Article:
We've been holding it together for weeks, but the cracks are showing.

Many of us are becoming snappier, more irritated, feeling overwhelmed, and having trouble sleeping and relaxing as this crisis continues.

For most people we can’t simply distract into our usual way of being over busy and always doing stuff.

That inability to sit and watch a movie without having to be on the phone or get up and move is harder to hide now.

Where we used to be able to go to a class in the evening, go to the gym and train, or work extra hours to use up the jittery anxious energy, those options are not so easy now.

Staring at a screen doesn’t cut it.

We are facing an emotional health tsunami. Not just because there’s extra stress in life right now, but more importantly we can’t ignore or deny what was always there as easily.

There is a positive there. People who have been running from their worry, fears, anxiety, overwhelm, feeling not good enough, and similar are realising there is something to improve.

It’s not ignored as much and people are stepping forward to deal with the causes rather than pushing away the symptoms.

It took me decades to reach that point. When I was anxious, I always tried to keep busy. Involved in committees to use up time, doing DIY, working at busy unnecessary work, anything to tell myself it was OK.

I would have argued I was not stressed and denied there was anything wrong, because the anxiety makes us feel so bad about admitting any problem. Yet it was slowly destroying my life. I suffered a complete collapse of my physical health before I had to pay attention.

I’d always thought anxiety was something other people got. That it was some big thing that you read about. I never realised it was what I had been living for decades.

I had always felt not good enough, that others were better, that they could do things, but I’d fail if I tried. I felt lazy and stupid. I thought I hated learning and was an introvert.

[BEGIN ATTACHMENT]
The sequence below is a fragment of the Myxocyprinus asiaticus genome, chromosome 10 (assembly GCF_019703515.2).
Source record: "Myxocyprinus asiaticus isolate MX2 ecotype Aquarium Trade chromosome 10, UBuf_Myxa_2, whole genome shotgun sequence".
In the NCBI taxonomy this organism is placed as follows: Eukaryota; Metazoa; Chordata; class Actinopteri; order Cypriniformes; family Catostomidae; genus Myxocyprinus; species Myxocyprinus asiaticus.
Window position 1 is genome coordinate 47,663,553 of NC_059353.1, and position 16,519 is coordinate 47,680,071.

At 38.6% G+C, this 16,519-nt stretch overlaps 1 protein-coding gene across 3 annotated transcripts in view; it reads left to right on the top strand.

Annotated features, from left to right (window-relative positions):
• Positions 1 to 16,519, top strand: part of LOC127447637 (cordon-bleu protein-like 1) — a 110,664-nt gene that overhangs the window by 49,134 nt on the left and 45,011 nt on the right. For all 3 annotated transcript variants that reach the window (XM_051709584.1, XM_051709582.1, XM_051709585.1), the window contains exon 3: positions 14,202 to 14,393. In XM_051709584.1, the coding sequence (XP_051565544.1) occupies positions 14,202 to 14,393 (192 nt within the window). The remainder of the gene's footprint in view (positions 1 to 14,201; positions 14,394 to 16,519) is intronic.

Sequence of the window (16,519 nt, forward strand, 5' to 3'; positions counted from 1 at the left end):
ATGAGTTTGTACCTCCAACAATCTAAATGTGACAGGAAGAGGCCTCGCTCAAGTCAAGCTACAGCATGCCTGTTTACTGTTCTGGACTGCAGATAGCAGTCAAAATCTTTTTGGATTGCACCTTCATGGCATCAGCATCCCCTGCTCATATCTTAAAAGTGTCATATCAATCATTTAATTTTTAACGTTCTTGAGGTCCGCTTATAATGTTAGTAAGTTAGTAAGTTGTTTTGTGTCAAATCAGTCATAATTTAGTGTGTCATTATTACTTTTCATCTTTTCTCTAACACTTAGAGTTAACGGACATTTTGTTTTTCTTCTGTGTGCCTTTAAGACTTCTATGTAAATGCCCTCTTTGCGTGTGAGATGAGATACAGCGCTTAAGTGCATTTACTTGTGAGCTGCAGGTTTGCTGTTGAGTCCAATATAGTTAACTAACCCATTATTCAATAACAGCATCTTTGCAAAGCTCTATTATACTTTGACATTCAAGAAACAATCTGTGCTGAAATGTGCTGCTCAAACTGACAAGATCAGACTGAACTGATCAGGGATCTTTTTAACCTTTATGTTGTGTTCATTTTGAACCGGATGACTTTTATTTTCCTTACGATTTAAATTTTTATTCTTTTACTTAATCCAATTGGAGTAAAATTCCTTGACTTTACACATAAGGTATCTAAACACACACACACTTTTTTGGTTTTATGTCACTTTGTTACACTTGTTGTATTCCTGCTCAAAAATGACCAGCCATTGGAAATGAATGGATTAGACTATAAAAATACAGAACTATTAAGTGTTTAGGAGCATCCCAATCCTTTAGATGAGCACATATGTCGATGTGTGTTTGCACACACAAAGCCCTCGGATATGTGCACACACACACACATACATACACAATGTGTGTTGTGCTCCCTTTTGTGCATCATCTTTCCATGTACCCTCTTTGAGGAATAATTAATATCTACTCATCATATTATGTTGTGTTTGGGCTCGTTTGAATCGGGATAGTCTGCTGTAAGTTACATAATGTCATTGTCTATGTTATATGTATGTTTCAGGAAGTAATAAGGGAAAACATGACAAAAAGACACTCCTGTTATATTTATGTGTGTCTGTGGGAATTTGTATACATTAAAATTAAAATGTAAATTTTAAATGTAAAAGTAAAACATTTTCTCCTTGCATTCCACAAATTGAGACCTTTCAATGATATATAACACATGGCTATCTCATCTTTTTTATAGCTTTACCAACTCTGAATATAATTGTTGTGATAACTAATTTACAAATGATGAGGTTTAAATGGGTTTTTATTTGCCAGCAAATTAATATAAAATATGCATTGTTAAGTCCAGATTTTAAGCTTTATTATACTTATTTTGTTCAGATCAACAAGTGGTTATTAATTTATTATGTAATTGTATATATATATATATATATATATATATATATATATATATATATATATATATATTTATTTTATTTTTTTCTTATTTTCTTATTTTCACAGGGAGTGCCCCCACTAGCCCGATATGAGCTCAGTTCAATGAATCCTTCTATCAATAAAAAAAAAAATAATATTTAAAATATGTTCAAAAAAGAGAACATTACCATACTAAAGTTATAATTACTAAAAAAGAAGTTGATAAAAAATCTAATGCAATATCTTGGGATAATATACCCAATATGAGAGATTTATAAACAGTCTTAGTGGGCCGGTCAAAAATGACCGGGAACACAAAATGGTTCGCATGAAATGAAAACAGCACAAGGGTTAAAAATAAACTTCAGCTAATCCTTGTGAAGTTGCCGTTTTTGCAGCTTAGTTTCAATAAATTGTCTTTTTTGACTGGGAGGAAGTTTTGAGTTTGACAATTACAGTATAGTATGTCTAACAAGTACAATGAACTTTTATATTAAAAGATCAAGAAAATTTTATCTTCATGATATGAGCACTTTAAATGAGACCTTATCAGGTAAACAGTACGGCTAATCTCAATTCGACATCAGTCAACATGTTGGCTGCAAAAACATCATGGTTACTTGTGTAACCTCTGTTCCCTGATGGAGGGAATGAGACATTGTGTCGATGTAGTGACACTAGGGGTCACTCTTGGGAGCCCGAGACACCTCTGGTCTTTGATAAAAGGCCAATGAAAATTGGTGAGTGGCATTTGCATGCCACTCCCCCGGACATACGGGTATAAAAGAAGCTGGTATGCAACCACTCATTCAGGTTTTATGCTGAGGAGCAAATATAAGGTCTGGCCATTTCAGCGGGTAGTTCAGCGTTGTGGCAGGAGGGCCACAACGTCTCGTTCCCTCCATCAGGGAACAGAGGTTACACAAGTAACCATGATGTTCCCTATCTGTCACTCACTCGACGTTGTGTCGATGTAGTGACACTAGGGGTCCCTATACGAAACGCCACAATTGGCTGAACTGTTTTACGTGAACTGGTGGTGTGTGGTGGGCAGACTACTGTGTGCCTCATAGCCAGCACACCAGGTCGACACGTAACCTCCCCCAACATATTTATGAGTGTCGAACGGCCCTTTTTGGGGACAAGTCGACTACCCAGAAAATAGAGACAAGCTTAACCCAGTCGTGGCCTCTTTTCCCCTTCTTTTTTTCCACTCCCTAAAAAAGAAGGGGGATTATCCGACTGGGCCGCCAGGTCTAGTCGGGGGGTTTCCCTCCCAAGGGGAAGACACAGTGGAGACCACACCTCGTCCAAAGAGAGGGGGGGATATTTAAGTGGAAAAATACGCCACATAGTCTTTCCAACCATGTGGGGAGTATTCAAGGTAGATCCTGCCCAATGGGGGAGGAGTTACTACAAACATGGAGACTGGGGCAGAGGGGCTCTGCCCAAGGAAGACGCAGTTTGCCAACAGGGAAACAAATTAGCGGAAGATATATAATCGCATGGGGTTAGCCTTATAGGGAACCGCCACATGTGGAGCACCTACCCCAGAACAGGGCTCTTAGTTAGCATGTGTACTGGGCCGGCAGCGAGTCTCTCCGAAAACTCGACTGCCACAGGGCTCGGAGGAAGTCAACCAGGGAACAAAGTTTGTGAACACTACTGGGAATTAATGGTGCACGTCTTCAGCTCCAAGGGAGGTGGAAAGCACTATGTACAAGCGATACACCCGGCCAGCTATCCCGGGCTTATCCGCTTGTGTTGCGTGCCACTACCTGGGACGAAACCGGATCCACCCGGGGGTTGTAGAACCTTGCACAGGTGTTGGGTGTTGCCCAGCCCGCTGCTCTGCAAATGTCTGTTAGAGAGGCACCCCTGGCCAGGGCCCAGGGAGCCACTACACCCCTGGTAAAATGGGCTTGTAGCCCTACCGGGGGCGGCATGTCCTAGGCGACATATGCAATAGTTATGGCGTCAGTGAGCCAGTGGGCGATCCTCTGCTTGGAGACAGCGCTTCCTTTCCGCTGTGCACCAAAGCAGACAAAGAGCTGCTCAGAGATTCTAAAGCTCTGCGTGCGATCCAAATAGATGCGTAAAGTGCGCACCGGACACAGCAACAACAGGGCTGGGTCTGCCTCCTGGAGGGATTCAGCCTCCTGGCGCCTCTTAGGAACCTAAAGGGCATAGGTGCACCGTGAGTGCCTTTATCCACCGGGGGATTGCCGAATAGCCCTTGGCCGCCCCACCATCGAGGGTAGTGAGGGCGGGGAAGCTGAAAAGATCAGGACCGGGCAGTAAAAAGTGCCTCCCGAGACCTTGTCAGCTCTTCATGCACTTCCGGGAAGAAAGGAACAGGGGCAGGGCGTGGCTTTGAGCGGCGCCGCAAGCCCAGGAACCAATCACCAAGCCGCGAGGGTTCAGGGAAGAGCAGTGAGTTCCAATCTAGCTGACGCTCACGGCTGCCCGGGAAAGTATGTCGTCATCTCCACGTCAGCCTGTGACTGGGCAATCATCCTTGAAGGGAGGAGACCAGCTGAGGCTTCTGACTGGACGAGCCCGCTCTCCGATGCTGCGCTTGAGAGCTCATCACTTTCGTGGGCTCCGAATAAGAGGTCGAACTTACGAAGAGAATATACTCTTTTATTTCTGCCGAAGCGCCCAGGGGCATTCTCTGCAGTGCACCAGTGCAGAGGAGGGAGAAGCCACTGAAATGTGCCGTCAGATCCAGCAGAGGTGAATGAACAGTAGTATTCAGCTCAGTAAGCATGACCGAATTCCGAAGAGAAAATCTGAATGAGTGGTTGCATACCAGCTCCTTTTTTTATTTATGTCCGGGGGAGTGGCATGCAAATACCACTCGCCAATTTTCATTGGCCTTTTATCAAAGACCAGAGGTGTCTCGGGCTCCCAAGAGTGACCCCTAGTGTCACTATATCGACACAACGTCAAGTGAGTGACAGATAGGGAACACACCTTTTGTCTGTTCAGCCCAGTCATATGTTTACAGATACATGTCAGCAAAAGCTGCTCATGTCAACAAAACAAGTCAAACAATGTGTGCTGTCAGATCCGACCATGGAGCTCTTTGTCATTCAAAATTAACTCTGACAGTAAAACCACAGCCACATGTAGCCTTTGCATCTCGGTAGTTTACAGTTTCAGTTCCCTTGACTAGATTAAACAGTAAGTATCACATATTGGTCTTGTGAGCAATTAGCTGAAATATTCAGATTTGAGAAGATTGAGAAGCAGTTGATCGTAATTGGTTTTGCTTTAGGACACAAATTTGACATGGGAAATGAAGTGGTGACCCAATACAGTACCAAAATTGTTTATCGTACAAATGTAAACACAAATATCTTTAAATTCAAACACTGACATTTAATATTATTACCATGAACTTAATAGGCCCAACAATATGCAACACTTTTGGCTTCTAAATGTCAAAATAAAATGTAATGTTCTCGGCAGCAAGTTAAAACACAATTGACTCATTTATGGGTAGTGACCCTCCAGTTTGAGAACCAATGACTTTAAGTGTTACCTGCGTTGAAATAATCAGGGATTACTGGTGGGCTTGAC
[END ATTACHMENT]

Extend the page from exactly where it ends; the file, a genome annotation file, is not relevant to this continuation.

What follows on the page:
All that was the anxiety system looking to keep me safe. It analysed and over analysed every conversation, decision, and action to find if it was a danger. That’s what anxiety does. It puts our brain in gear to find what’s wrong.

Doing that, I saw every way I could fail before one way I could succeed. Every task had a feeling in the gut that told me I couldn’t finish, it wouldn’t be good enough, what bother… That all dragged me down.

I only made negative comparisons. I could notice the old school friend who was a director of a big company and feel lesser, but never notice the guy in jail and feel I had anything positive. The mind only was interested in the bad in my life. The good doesn’t point out danger so we’re not conditioned to pay attention to the positive in the same way.

When I finally went to do something about it everything
changed in about 6 months. I went from panic attacks in classrooms to delivering my own seminars. I went from unable to study to going back to college, I went from unable to sleep for hours every night to dropping off in minutes. I went form seeing the bad to finding the good and enjoying life.

But I’d never have gotten there without some event forcing me to notice the reality of my life which I’d been denying and distracting from for years. That’s the hardest part.

So, however you are experiencing this time I hope you’re making the most of whatever self-awareness it brings. I also hope you’re safe and doing well.

If you need help, I’m always happy to try and find someone who is right to help you so feel free to get in touch. I’m also helping people online and will be back for limited face to face in clinic in the next couple of weeks.

Keep holding in there and do make some steps in the right direction. Even small steps help a lot.

The treadmill of the over-busy time is stopped, don’t spent the days wishing to get back to it.

Change is easier than you think.

All the best,

info@JohnPrendergast.ie www.JohnPrendergast.ie
085 13 13 700